... Does Every Body Good

I am sitting on a plane. After a lengthy delay in Toronto, the plane is en route to the Maritimes. Beside me a woman sits with her boob exposed. The woman is my wife, and she is breastfeeding our two-month old son. Breastfeeding impresses me. My wife has the courage to breastfeed in public in a culture where judgment and awkwardness exist. Despite being quite modest and a wee bit shy, my wife puts the needs of our son first.

Breast milk is a miracle. Did you know that a mother’s milk changes, depending on the needs of the child? Did you know that the sound of a child crying can start the flow of milk? Did you know that breast-milk has over a hundred ingredients that formula developers have been unable to reproduce yet, including important antibodies? Is breastfeeding always best? No. Formula is a great option for many people. We were fortunate that my wife and our son had very little trouble with breastfeeding. The process worked quite smoothly for Annie and Jack, with no complications or allergies. I was amazed to learn how the milk changes over time to provide our son with what his body needs.

So, assuming that breastfeeding works for a mother, why would people be upset if she breastfeeds in public? The most popular answer seems to be that breastfeeding can make some people uncomfortable. Well, due to the limited space in airplane seats, sitting next to large people can make me feel cramped; my discomfort doesn’t mean they shouldn’t fly, and it doesn’t mean they should hide in the plane’s bathroom for the whole flight, and it doesn’t mean they should have to apologize. To all those made uncomfortable by breastfeeding… get over it. Face your fear. Boobs don’t bite. They help children to grow up healthy.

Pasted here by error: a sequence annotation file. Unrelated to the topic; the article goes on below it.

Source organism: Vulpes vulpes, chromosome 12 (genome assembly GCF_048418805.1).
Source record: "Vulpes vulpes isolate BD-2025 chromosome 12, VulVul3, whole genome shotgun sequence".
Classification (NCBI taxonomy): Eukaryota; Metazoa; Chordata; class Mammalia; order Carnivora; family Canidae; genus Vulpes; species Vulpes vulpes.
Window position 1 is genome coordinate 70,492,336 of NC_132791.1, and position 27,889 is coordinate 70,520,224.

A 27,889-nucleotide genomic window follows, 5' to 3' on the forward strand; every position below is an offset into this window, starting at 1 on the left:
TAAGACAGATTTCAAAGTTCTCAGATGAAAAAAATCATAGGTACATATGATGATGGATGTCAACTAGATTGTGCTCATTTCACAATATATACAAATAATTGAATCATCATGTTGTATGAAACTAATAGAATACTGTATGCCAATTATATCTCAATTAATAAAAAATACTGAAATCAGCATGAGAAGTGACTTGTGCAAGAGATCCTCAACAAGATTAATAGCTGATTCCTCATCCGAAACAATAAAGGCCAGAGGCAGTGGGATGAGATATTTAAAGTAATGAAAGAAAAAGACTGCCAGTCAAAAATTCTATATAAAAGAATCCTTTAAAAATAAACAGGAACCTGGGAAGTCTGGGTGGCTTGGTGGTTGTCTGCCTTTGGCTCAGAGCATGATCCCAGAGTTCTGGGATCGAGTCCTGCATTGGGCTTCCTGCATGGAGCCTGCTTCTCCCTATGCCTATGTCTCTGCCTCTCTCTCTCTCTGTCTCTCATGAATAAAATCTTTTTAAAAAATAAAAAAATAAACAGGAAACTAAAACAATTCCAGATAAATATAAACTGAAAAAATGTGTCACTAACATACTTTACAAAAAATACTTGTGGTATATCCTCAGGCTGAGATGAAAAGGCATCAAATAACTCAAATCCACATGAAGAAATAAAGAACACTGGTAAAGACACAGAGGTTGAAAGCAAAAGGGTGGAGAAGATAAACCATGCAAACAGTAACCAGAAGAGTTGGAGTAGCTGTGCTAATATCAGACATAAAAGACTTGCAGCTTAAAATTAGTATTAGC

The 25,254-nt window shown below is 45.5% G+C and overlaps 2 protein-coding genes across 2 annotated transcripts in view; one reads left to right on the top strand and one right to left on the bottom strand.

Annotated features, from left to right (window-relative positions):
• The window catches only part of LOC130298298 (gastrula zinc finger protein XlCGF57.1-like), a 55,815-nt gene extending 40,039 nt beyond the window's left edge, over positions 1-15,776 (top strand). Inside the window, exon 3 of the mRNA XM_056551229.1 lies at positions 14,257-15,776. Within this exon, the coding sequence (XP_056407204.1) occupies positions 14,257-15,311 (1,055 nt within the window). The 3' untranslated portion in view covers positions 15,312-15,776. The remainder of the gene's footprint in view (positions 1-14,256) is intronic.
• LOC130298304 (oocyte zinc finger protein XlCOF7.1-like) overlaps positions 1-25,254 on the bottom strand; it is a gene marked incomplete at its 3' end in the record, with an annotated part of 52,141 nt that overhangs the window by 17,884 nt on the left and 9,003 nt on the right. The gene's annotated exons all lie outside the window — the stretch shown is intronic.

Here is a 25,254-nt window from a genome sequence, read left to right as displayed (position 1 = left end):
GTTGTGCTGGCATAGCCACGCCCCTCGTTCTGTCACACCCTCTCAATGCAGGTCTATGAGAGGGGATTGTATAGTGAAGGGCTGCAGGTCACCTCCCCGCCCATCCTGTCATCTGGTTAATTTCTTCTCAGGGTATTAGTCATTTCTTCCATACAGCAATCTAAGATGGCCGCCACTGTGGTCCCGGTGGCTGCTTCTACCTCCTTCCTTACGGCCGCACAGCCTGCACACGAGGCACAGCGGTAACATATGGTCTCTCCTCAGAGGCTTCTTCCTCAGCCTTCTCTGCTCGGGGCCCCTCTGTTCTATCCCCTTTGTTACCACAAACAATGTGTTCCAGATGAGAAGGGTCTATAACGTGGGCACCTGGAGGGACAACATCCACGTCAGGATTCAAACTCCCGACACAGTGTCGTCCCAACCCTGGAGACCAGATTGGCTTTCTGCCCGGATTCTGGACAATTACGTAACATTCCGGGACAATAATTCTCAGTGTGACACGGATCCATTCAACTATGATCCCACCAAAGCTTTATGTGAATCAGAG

On our plane, most people seem not to mind. They especially do not mind how quiet Jack is during take-off and now during landing (providing comfort and providing pressure relief with the sucking motion). A few passengers seem uncomfortable, like they are afraid of being accused of staring. No one openly passes negative judgment, though that does happen once in a while. Yet, breastfeeding is still taboo. Women are often expected or encouraged to cover up or hide out. Why should mothers feel like they have to hide out in a hot summer car or in a public restroom with a newborn to do something so natural?

No, the taboo is more subtle than open judgment. Look at our popular culture. How many times do you see women breastfeeding in shows or movies? How many songs can you name that mention breast-milk? I can name countless songs about illegal drugs, about abusive relationships, and about disrespecting women, but I can’t name one that even mentions breastfeeding.

I understand, especially in the Canadian climate, that exposed skin is often related to sexuality. Down coats and Sorel boots are fashion staples here for a bigger part of the year than are bikinis and flip-flops. However, arguing that exposed skin leads to a sexually charged nation is a big jump. It is like arguing that drinking lemonade causes drowning. Correlation? Yes. Causation? No.

There is nothing wrong with feeling awkward around breastfeeding. Emotions cannot be turned on and off. There is something wrong when women feel socially discouraged about breastfeeding. Things are changing, and I am glad. As our plane touches down, I look at Jack. He is asleep and smiling, full and happy.

Mothers should feel free to choose whichever feeding method they feel is right for them and their babies. There are reasons not to breastfeed, but I hope that soon, awkwardness, taboo, and fear of judgment will no longer be on the list.

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